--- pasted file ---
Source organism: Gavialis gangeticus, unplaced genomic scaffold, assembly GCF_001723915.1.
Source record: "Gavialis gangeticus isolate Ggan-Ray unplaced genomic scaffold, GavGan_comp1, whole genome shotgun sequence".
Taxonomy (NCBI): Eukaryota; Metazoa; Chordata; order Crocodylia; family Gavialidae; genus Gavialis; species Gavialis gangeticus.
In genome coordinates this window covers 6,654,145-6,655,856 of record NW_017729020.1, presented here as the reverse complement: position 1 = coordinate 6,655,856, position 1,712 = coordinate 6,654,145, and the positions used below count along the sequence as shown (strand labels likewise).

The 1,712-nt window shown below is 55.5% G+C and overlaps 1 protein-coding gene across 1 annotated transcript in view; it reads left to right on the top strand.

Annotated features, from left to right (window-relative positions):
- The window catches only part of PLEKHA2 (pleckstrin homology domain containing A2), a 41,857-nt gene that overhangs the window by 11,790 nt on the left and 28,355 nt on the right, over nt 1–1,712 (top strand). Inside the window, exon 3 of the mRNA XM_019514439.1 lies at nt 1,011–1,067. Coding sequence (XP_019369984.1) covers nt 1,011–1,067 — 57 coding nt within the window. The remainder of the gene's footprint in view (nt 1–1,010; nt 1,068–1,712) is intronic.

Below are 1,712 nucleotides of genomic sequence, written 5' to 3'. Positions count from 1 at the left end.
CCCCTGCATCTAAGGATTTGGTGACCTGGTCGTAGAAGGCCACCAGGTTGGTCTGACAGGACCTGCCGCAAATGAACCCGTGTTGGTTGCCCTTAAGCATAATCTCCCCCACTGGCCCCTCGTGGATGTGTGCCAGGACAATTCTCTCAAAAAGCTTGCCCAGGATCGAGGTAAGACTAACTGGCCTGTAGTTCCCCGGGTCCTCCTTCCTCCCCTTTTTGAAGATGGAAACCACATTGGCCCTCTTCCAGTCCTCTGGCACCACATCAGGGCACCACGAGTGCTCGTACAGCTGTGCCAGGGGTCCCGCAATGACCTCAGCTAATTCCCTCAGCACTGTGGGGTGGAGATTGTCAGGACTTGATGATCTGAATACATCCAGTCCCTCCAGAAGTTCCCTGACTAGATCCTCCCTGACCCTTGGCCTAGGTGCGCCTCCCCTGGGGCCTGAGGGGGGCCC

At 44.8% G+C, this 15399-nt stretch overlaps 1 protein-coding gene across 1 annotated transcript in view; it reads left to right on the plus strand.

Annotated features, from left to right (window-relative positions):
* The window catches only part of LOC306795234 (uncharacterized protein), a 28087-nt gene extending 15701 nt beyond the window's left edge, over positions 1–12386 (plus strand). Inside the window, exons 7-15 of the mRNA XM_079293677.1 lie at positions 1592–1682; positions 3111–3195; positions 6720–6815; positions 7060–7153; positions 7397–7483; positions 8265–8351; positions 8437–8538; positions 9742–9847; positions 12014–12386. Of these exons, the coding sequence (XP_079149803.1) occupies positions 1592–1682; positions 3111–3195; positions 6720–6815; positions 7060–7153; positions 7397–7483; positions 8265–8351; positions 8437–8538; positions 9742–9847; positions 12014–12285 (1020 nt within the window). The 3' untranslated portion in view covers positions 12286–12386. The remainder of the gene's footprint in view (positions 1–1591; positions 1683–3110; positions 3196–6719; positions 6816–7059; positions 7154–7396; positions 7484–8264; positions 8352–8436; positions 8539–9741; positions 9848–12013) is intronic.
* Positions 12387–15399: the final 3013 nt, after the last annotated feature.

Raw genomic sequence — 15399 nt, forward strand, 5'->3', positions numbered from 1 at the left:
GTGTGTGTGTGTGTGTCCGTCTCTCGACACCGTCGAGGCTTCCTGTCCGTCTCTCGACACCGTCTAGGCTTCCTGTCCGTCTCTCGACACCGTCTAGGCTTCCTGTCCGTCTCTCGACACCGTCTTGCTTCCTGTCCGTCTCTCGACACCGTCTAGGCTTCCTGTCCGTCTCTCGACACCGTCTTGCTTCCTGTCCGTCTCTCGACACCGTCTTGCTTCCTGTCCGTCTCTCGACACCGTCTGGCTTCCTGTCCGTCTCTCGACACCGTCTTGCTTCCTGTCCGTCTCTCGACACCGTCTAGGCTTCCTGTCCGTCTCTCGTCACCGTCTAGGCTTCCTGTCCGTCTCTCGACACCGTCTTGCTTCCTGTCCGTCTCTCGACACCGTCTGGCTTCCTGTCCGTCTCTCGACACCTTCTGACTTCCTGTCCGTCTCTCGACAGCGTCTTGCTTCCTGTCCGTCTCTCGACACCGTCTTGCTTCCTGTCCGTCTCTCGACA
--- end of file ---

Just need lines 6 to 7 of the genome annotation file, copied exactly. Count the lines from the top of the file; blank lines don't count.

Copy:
Annotated features, from left to right (window-relative positions):
- The window catches only part of PLEKHA2 (pleckstrin homology domain containing A2), a 41,857-nt gene that overhangs the window by 11,790 nt on the left and 28,355 nt on the right, over nt 1–1,712 (top strand). Inside the window, exon 3 of the mRNA XM_019514439.1 lies at nt 1,011–1,067. Coding sequence (XP_019369984.1) covers nt 1,011–1,067 — 57 coding nt within the window. The remainder of the gene's footprint in view (nt 1–1,010; nt 1,068–1,712) is intronic.